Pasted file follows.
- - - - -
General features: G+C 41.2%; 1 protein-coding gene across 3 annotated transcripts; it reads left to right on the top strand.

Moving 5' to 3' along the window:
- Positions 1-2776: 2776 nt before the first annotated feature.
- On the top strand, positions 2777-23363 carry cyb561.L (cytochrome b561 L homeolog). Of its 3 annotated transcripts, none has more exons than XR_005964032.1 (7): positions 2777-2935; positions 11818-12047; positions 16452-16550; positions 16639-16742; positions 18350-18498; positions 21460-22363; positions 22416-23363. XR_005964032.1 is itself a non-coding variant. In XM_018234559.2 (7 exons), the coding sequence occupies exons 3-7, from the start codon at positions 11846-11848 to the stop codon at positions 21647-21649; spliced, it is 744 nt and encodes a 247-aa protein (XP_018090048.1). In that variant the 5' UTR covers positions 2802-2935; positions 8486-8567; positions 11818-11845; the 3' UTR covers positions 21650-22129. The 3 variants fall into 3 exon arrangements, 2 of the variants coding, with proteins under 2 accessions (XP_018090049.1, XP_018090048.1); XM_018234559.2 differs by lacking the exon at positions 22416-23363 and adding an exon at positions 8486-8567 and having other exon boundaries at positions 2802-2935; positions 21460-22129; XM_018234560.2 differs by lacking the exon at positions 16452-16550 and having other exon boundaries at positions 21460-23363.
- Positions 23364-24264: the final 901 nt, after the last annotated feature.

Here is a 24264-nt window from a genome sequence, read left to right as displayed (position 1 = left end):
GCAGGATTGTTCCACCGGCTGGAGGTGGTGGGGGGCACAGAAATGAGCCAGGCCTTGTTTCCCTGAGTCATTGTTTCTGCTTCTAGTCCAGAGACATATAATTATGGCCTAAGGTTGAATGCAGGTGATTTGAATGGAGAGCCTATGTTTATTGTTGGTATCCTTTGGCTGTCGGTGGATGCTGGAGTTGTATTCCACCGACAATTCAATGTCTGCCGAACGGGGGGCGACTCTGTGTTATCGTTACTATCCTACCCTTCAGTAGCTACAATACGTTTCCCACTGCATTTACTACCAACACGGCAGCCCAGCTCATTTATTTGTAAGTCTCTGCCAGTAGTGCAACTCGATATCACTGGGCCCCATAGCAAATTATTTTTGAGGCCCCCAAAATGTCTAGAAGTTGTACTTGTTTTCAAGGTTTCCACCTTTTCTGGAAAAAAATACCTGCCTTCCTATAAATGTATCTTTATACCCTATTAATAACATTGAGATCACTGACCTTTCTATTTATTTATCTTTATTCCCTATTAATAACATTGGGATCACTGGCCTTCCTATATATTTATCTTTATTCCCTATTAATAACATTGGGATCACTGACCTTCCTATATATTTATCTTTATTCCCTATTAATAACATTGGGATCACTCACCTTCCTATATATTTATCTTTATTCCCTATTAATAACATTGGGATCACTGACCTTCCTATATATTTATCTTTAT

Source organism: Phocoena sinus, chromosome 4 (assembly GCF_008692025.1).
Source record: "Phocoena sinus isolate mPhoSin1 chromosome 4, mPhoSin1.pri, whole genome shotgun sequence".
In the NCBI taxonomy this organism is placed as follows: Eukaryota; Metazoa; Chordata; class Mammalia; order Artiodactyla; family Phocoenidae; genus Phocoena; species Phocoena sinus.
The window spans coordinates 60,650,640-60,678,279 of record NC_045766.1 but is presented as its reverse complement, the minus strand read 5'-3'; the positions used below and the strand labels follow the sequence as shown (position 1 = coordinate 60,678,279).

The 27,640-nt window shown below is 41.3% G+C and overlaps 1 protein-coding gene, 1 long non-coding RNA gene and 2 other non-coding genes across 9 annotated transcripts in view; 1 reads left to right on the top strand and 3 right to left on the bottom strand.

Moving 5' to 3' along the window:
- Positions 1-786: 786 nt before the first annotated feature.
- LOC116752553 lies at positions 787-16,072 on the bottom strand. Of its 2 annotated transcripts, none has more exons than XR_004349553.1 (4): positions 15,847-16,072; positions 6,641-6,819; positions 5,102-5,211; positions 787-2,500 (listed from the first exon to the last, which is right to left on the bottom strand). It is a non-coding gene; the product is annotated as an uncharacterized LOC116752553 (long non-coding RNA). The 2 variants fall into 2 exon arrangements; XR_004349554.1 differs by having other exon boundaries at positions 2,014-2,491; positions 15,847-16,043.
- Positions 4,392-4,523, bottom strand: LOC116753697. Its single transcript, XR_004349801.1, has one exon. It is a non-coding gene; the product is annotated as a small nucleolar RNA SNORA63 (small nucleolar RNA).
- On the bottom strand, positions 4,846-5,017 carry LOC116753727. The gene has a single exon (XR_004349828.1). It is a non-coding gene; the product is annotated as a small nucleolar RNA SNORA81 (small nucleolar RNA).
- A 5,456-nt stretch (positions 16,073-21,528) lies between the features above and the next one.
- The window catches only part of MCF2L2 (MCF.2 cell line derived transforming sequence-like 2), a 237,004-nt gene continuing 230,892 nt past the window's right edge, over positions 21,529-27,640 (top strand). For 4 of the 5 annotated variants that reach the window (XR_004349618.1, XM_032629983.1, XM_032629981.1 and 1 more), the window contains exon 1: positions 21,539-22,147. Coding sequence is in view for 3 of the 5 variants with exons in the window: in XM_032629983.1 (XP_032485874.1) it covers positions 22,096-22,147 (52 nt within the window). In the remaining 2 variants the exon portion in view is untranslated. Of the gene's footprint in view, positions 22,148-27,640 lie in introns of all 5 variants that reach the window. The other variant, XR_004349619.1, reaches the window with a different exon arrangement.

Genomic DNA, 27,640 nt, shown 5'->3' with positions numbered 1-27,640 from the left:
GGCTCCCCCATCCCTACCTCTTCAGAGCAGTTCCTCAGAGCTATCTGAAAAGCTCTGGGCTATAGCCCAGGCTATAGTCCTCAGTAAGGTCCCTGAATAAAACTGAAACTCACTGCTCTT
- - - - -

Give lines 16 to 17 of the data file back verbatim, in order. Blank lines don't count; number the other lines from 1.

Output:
- Positions 4,392-4,523, bottom strand: LOC116753697. Its single transcript, XR_004349801.1, has one exon. It is a non-coding gene; the product is annotated as a small nucleolar RNA SNORA63 (small nucleolar RNA).
- On the bottom strand, positions 4,846-5,017 carry LOC116753727. The gene has a single exon (XR_004349828.1). It is a non-coding gene; the product is annotated as a small nucleolar RNA SNORA81 (small nucleolar RNA).